If You’re Thinking of Marrying a Pastor (or Seminary Student)

I just saw on Facebook a friend of mine share a blog post from somebody else titled, “If you’re thinking about marrying a farmer, stop.” It made me think about my life as a pastor’s wife, and I figured I would write a similar thing.

If you’re thinking about marrying a pastor (or seminary student), you should think about what your life will be like.

You will never look at other pastors the same way again.

You will likely not feel like you have your own pastor again. Maybe not until your husband retires. I don’t know, we’re not there yet.

You will be a single parent on Sunday mornings and for most church functions. On Sunday mornings my husband is leading the service and preaching, so I’m always sitting with our children by myself unless we’re on vacation. And at church dinners and other functions, he’s working the room to make sure no one feels like he doesn’t love them and doesn’t want to say hello to them that day.

You will begin to despise the sound of a cell phone ringing.

You just might be left without your date/husband at a church Christmas dinner party when one of the party guests needs to be rushed to the hospital and he goes along to comfort the family.

You may have to sacrifice being near family and friends to follow God’s Call to lands unknown. Sometimes those lands are only 12 miles away from your mom, and sometimes they’re 1,000 or more. Your new church becomes your support group, and that can be a beautiful thing. Not to mention, mass communication makes living far away so much easier.

You may learn how to can food when you receive an abundance from parishioners’ gardens.

You may find that your children talk to everyone they encounter because they are used to people from church asking them how they are and giving them Christmas gifts. They receive more attention than most other children from church because church people love their pastor and his family.

You will understand best how sin affects the world around us as you may be brought into many people’s personal sufferings. Your husband certainly is. You may get to know those hurts or you may not, but your husband will know them all. That takes a toll on him. He will not be the same person that you married after he has served as a pastor for a few years.

Since he will be aware of the problems of most of the families in your church, you can’t be a nag. Being a pastor’s wife will teach you how to be a better communicator so that your husband can have a peaceful home.

You may go years without knowing the names of the people you talk to every Sunday. Everyone will know your name, but they will forget that they only have a few new names to remember (your husband + you + your kids) and you have dozens, and they won’t think to reintroduce themselves on a regular basis until you have their name committed to memory. And unless you’re bolder than I am, you may feel awkward asking them their names multiple times. I can’t tell you how many times I’ve asked my husband, “who was I talking to just then?”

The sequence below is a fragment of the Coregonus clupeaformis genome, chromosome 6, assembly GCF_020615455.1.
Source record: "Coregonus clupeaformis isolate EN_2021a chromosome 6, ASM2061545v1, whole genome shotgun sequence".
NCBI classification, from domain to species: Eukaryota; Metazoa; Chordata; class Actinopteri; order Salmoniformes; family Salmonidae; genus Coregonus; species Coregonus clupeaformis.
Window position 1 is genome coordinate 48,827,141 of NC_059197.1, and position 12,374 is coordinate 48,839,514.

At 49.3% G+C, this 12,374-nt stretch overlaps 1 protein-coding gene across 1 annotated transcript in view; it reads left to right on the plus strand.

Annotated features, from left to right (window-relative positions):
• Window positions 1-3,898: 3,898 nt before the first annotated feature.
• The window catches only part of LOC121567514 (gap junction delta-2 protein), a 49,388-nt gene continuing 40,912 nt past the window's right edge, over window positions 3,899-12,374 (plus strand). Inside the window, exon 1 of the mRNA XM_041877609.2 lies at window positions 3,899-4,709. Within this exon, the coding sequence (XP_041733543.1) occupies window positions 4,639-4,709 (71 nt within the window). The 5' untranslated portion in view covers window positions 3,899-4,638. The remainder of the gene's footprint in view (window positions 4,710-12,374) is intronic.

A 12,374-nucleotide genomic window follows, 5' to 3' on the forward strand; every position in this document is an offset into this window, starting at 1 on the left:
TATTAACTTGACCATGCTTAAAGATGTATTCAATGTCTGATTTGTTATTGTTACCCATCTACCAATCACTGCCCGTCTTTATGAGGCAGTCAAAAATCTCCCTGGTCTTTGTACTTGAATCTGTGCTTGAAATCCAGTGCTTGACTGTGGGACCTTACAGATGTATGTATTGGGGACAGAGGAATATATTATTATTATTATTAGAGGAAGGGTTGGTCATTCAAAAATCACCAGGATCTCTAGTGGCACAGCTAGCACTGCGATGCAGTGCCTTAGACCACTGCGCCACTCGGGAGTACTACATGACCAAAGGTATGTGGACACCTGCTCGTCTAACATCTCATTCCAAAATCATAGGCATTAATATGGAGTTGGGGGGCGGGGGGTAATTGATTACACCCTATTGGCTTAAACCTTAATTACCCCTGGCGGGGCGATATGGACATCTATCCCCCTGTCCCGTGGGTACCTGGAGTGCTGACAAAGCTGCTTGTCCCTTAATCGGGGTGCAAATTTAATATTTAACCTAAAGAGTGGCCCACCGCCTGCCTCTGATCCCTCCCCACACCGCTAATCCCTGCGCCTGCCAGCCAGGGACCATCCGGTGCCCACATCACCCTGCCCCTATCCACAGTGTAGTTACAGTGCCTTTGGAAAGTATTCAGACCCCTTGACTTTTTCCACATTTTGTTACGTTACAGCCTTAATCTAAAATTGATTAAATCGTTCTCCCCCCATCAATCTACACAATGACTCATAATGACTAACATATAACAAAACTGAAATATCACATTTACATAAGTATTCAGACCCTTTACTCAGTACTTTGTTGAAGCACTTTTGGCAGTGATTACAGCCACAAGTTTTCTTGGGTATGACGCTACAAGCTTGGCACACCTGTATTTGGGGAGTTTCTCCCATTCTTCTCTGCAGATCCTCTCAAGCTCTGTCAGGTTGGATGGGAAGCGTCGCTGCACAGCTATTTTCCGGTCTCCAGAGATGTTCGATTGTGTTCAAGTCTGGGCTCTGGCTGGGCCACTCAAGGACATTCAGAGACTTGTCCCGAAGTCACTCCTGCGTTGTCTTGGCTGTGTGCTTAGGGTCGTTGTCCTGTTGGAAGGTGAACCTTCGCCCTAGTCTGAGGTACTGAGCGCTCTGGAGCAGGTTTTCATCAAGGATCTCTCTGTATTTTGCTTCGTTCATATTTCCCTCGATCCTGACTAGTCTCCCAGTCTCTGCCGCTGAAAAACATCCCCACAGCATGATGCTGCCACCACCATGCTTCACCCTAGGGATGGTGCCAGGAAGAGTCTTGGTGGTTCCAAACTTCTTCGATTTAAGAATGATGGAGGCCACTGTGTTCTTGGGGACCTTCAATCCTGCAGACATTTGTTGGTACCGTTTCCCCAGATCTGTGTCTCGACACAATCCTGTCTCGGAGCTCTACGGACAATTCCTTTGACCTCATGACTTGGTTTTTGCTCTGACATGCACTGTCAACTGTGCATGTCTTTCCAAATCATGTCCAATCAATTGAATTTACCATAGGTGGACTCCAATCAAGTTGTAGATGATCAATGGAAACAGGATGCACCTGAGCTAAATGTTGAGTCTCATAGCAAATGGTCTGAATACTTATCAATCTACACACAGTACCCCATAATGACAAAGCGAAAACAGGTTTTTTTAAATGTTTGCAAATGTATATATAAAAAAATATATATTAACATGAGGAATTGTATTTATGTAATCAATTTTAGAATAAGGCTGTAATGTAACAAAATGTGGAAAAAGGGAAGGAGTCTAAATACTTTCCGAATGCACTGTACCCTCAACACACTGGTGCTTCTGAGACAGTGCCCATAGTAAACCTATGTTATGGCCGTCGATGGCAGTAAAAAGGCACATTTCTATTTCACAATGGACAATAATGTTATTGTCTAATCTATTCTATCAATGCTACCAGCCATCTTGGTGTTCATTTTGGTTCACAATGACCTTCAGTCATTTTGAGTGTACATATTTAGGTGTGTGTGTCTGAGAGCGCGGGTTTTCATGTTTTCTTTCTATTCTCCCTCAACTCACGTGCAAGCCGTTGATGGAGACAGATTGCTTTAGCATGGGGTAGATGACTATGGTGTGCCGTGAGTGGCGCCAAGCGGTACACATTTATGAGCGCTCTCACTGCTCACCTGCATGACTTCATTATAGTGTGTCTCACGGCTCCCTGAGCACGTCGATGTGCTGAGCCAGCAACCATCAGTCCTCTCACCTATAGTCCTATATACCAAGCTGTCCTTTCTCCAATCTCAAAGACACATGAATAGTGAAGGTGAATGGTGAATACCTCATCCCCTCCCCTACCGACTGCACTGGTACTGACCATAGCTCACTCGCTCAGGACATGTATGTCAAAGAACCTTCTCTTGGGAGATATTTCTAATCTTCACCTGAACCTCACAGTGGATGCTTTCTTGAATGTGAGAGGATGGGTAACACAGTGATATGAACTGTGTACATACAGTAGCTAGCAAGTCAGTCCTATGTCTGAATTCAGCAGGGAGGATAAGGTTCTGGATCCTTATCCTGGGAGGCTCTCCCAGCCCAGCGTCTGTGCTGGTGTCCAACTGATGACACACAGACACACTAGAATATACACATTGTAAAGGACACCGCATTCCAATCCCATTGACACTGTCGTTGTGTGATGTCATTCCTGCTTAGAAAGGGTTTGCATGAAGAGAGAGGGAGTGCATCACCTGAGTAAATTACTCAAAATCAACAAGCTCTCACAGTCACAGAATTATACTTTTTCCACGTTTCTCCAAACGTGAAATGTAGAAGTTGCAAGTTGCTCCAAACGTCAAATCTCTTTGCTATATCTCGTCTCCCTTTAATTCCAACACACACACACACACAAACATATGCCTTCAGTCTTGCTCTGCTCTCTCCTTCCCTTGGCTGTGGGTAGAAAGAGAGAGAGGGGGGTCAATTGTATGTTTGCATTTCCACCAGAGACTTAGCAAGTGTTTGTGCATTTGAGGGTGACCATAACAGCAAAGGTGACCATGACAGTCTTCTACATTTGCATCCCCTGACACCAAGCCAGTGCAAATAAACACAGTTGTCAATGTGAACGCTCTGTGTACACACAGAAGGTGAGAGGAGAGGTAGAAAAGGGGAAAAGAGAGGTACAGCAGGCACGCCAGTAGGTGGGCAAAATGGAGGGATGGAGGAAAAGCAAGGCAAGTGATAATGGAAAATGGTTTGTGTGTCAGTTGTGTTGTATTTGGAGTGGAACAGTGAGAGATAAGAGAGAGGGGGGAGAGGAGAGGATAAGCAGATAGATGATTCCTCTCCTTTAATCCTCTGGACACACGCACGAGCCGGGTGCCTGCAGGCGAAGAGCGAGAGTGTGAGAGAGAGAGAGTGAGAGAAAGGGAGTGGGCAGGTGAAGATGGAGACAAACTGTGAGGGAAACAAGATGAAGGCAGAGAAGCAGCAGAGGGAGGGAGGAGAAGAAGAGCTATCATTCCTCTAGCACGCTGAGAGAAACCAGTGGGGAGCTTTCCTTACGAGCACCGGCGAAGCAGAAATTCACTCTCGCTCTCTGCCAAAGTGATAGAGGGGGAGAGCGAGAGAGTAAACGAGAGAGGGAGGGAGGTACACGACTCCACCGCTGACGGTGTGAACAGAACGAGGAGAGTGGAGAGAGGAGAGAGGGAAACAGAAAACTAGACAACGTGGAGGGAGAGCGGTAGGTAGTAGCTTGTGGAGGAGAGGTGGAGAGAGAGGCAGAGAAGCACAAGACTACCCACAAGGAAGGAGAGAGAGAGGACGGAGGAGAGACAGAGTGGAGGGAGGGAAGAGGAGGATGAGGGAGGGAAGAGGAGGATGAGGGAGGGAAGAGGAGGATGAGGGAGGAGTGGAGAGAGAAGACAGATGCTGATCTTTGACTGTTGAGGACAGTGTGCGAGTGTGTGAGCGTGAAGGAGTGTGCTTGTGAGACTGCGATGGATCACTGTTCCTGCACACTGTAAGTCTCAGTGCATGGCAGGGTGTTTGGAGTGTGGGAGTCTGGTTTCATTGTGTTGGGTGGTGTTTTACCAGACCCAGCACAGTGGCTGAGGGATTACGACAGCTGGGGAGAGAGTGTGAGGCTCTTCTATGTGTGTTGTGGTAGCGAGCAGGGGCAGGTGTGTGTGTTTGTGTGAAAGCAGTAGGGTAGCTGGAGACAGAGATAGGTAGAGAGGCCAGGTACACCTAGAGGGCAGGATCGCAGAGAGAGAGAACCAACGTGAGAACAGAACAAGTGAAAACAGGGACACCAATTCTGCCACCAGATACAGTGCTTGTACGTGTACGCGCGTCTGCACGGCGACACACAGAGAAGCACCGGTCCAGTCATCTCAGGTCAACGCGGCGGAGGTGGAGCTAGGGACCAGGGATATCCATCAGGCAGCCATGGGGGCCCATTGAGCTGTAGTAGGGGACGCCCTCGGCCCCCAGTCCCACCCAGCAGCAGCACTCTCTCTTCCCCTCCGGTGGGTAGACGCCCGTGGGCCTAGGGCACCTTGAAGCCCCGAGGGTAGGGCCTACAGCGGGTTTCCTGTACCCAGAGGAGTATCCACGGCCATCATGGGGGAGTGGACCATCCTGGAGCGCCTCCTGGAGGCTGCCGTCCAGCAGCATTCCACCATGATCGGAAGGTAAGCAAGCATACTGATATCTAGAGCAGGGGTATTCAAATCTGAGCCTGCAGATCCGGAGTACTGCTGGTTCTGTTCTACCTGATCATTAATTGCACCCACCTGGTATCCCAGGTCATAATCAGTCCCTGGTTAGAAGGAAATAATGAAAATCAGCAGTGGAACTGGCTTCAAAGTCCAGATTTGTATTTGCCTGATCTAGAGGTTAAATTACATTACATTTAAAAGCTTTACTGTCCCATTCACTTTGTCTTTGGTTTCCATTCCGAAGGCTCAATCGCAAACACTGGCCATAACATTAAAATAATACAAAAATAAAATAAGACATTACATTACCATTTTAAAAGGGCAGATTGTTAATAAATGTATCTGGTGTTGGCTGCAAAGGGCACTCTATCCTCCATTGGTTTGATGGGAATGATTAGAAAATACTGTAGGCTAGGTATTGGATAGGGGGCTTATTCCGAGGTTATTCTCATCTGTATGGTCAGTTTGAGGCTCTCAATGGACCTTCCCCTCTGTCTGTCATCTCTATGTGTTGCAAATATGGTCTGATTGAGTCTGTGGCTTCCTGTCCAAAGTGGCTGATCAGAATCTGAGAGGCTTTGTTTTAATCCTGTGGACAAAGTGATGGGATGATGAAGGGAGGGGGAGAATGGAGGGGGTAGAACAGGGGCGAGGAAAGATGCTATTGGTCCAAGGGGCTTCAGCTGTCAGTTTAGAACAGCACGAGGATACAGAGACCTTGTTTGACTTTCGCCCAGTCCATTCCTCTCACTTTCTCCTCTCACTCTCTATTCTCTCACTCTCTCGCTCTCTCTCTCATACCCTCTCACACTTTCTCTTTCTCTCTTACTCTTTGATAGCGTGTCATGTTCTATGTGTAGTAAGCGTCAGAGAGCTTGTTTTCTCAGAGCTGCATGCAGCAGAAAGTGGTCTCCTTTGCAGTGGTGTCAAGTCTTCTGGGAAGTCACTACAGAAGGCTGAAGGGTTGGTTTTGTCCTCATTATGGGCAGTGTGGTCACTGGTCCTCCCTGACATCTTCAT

You may be given a car that a parishioner was getting ready to part with anyway, just because one of your cars died.

You may get to live in the largest, nicest home you’ve ever lived in since moving out of your parents’ house when your church has a nice parsonage for you.

You may get to learn all kinds of new things about different kinds of people by living in different kinds of places. We’ve lived on Long Island, NY, in suburban St. Louis, MO, and small town North Dakota. We’ve had churches filled with businessmen, doctors, dentists, nurses, teachers, and farmers. God’s people are everywhere and they are kind and loving people wherever you go. That makes new environments easier to adapt to.

You may learn that picking a church based on finding friends for your kids is the wrong attitude. We would much rather our kids be founded on the Word of God with a sure faith in Jesus than be surrounded by lots of children their ages. Granted, a pastor doesn’t get to just pick the church he serves unless another church Calls him. Then he has to choose between where he already is and the other place.

You may find that you need to have hobbies to make friends outside of church where you aren’t known as the pastor’s wife. Or you may find that you don’t know anybody where you live outside of your church, because the church is your life. That will depend on your personality.

If you’re like my husband and me, your perpetual joke will be, “see you in Heaven.”

You will have friends/acquaintances all over the country/world by developing relationships with other pastors and their families and the people that attend whatever congregations your husband serves over the years.

You may end up somewhere where people are very critical of your parenting, or you may end up somewhere where people are very understanding about children. We’ve been both.

You may feel like a failure as a wife and a mother, but that’s just a normal part about being a woman! Forgiveness and communication are vital aspects of a good relationship. Remember those things, and even if you’re crazy enough to marry a pastor, you will live a happy life where you can’t imagine living any other way.


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